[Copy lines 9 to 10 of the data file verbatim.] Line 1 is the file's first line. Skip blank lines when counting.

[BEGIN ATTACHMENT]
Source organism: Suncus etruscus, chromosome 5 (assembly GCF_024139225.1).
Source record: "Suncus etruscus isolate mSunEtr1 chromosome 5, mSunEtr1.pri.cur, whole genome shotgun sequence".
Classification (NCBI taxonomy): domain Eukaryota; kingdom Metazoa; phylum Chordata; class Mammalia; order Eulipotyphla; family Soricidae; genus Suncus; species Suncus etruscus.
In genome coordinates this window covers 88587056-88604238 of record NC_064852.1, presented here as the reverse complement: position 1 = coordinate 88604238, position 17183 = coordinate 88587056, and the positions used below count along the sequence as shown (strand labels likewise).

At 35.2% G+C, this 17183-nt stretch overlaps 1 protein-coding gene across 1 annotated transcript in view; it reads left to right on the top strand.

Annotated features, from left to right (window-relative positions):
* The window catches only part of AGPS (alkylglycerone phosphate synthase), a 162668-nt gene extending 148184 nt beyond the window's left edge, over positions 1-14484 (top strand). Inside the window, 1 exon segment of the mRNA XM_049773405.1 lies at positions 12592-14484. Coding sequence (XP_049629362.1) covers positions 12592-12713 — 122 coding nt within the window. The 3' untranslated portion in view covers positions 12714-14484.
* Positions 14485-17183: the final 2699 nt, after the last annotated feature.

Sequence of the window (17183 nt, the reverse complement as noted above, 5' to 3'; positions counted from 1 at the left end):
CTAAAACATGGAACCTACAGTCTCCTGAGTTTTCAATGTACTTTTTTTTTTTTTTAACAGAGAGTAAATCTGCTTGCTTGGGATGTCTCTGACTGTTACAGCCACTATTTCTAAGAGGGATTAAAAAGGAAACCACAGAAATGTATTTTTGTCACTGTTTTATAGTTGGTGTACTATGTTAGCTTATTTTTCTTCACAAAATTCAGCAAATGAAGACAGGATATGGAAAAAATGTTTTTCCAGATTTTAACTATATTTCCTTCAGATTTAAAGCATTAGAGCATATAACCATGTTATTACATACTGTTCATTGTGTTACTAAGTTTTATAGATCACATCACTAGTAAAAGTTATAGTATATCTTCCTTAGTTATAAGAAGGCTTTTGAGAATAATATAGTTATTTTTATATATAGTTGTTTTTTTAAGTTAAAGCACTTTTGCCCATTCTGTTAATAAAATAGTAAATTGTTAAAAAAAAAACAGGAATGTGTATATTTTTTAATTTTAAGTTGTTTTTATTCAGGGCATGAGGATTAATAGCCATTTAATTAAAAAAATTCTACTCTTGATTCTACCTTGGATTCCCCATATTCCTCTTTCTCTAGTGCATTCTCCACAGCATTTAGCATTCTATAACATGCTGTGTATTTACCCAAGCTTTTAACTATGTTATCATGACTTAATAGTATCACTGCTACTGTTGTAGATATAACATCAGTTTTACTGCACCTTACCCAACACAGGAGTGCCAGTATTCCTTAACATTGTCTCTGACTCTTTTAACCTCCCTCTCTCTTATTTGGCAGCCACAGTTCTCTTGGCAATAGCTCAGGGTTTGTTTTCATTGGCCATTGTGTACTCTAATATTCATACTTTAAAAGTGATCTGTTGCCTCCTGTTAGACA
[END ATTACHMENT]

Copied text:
Sequence of the window (17183 nt, the reverse complement as noted above, 5' to 3'; positions counted from 1 at the left end):
CTAAAACATGGAACCTACAGTCTCCTGAGTTTTCAATGTACTTTTTTTTTTTTTTAACAGAGAGTAAATCTGCTTGCTTGGGATGTCTCTGACTGTTACAGCCACTATTTCTAAGAGGGATTAAAAAGGAAACCACAGAAATGTATTTTTGTCACTGTTTTATAGTTGGTGTACTATGTTAGCTTATTTTTCTTCACAAAATTCAGCAAATGAAGACAGGATATGGAAAAAATGTTTTTCCAGATTTTAACTATATTTCCTTCAGATTTAAAGCATTAGAGCATATAACCATGTTATTACATACTGTTCATTGTGTTACTAAGTTTTATAGATCACATCACTAGTAAAAGTTATAGTATATCTTCCTTAGTTATAAGAAGGCTTTTGAGAATAATATAGTTATTTTTATATATAGTTGTTTTTTTAAGTTAAAGCACTTTTGCCCATTCTGTTAATAAAATAGTAAATTGTTAAAAAAAAAACAGGAATGTGTATATTTTTTAATTTTAAGTTGTTTTTATTCAGGGCATGAGGATTAATAGCCATTTAATTAAAAAAATTCTACTCTTGATTCTACCTTGGATTCCCCATATTCCTCTTTCTCTAGTGCATTCTCCACAGCATTTAGCATTCTATAACATGCTGTGTATTTACCCAAGCTTTTAACTATGTTATCATGACTTAATAGTATCACTGCTACTGTTGTAGATATAACATCAGTTTTACTGCACCTTACCCAACACAGGAGTGCCAGTATTCCTTAACATTGTCTCTGACTCTTTTAACCTCCCTCTCTCTTATTTGGCAGCCACAGTTCTCTTGGCAATAGCTCAGGGTTTGTTTTCATTGGCCATTGTGTACTCTAATATTCATACTTTAAAAGTGATCTGTTGCCTCCTGTTAGACA